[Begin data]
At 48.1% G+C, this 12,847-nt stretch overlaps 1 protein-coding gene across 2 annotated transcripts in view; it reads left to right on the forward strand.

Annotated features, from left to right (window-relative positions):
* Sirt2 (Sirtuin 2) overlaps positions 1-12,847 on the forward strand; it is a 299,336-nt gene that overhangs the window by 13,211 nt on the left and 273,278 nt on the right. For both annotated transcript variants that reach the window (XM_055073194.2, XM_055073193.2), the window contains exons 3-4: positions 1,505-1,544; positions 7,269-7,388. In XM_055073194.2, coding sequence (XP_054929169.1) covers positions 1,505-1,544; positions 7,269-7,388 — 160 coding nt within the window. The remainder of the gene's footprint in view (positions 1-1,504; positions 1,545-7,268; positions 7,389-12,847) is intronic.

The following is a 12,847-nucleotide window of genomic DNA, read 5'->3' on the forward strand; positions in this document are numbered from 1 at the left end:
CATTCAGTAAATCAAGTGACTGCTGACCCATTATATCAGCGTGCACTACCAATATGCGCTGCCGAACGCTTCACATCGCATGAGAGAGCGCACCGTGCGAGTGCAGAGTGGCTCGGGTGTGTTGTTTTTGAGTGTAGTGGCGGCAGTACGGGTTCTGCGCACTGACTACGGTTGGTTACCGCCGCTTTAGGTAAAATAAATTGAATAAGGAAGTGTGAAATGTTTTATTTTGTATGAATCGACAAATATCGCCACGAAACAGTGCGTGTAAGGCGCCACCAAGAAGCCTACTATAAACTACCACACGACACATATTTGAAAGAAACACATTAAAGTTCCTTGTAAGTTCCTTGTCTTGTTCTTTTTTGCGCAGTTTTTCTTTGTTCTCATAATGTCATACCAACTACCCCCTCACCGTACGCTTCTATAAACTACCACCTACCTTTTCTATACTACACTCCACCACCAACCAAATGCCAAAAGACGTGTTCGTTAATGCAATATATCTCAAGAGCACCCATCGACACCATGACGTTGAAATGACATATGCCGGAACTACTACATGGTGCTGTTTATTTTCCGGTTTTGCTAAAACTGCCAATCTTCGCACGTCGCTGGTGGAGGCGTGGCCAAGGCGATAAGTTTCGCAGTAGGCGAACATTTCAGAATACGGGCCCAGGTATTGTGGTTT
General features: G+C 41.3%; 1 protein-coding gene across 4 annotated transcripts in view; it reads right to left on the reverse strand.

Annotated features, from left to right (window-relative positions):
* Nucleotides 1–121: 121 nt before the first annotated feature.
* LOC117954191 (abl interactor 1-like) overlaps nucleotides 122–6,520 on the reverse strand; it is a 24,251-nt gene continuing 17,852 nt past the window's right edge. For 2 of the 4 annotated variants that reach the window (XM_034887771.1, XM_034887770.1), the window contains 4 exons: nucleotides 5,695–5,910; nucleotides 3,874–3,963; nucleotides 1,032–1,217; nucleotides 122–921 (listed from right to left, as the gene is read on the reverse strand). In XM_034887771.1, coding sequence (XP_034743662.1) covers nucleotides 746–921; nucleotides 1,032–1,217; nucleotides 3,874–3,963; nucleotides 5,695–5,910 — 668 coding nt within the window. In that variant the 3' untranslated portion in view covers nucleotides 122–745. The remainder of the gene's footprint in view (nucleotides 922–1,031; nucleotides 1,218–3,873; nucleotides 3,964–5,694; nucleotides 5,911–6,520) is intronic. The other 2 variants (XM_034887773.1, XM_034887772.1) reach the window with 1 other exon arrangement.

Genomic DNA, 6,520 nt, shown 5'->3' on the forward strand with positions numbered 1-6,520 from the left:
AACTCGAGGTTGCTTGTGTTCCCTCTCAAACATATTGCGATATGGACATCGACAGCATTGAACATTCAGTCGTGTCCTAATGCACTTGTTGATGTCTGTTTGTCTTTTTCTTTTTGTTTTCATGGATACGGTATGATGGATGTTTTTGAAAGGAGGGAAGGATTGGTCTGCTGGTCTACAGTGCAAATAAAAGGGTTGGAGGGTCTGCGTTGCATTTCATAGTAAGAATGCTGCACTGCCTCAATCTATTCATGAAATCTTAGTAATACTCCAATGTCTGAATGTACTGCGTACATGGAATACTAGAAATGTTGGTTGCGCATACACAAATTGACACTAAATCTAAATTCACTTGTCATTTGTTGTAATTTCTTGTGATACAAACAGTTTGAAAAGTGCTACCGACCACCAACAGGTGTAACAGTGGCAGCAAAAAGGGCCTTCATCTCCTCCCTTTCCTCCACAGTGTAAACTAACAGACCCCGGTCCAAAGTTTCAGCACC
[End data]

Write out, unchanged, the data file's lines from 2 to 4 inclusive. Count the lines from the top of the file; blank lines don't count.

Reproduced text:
Annotated features, from left to right (window-relative positions):
* Sirt2 (Sirtuin 2) overlaps positions 1-12,847 on the forward strand; it is a 299,336-nt gene that overhangs the window by 13,211 nt on the left and 273,278 nt on the right. For both annotated transcript variants that reach the window (XM_055073194.2, XM_055073193.2), the window contains exons 3-4: positions 1,505-1,544; positions 7,269-7,388. In XM_055073194.2, coding sequence (XP_054929169.1) covers positions 1,505-1,544; positions 7,269-7,388 — 160 coding nt within the window. The remainder of the gene's footprint in view (positions 1-1,504; positions 1,545-7,268; positions 7,389-12,847) is intronic.

The following is a 12,847-nucleotide window of genomic DNA, read 5'->3' on the forward strand; positions in this document are numbered from 1 at the left end: